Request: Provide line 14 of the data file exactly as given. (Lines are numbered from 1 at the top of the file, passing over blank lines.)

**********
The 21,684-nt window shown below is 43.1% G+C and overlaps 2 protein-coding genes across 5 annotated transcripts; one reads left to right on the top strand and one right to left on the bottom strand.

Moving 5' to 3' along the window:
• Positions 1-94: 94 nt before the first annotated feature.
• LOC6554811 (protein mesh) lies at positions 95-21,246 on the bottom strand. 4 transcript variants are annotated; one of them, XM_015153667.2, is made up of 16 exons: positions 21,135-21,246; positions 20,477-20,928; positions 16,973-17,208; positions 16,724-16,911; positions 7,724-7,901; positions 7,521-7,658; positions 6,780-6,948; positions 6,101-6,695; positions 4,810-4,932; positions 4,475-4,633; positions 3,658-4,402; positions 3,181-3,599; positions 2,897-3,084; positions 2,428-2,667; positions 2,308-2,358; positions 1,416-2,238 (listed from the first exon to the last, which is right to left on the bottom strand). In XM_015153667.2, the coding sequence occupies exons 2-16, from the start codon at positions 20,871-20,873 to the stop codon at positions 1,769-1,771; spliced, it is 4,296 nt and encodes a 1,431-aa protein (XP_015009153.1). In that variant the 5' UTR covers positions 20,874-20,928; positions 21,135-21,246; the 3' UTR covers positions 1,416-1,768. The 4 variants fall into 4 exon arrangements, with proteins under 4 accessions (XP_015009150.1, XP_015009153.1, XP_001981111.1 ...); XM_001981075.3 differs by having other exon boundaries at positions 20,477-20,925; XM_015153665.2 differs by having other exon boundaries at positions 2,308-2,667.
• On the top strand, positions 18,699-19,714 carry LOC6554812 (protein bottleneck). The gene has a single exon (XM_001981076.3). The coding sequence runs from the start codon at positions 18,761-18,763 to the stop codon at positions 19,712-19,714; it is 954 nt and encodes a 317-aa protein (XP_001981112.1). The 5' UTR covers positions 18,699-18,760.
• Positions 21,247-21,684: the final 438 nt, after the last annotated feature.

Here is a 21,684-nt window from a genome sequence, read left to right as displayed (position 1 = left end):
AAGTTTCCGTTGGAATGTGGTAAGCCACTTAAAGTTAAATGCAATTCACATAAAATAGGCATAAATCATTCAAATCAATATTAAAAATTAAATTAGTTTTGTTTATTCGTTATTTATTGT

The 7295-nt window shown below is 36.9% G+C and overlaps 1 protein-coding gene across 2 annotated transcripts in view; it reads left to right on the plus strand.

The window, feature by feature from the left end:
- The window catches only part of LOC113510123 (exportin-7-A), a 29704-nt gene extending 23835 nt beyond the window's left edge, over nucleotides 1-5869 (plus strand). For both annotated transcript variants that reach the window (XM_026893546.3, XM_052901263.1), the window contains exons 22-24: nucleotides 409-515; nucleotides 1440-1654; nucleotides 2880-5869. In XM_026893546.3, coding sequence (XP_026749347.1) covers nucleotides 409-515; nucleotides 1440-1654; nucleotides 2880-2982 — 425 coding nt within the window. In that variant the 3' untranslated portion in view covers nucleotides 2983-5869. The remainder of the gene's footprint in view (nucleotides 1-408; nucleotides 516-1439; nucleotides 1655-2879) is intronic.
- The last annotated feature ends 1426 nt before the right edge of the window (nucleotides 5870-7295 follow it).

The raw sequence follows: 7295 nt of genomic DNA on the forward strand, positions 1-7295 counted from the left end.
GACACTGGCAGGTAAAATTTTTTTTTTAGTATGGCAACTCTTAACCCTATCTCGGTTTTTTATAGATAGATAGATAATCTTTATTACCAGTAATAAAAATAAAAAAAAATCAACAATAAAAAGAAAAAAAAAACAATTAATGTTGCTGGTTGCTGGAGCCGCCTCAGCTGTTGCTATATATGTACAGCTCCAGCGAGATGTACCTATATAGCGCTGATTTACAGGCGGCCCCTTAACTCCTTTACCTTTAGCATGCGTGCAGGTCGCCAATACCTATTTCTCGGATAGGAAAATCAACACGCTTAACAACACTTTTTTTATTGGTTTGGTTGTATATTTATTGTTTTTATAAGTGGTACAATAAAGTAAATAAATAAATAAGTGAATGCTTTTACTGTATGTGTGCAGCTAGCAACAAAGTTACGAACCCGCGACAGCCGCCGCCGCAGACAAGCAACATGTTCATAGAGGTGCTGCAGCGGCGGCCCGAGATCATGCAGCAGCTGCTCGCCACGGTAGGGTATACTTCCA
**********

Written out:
GACACTGGCAGGTAAAATTTTTTTTTTAGTATGGCAACTCTTAACCCTATCTCGGTTTTTTATAGATAGATAGATAATCTTTATTACCAGTAATAAAAATAAAAAAAAATCAACAATAAAAAGAAAAAAAAAACAATTAATGTTGCTGGTTGCTGGAGCCGCCTCAGCTGTTGCTATATATGTACAGCTCCAGCGAGATGTACCTATATAGCGCTGATTTACAGGCGGCCCCTTAACTCCTTTACCTTTAGCATGCGTGCAGGTCGCCAATACCTATTTCTCGGATAGGAAAATCAACACGCTTAACAACACTTTTTTTATTGGTTTGGTTGTATATTTATTGTTTTTATAAGTGGTACAATAAAGTAAATAAATAAATAAGTGAATGCTTTTACTGTATGTGTGCAGCTAGCAACAAAGTTACGAACCCGCGACAGCCGCCGCCGCAGACAAGCAACATGTTCATAGAGGTGCTGCAGCGGCGGCCCGAGATCATGCAGCAGCTGCTCGCCACGGTAGGGTATACTTCCA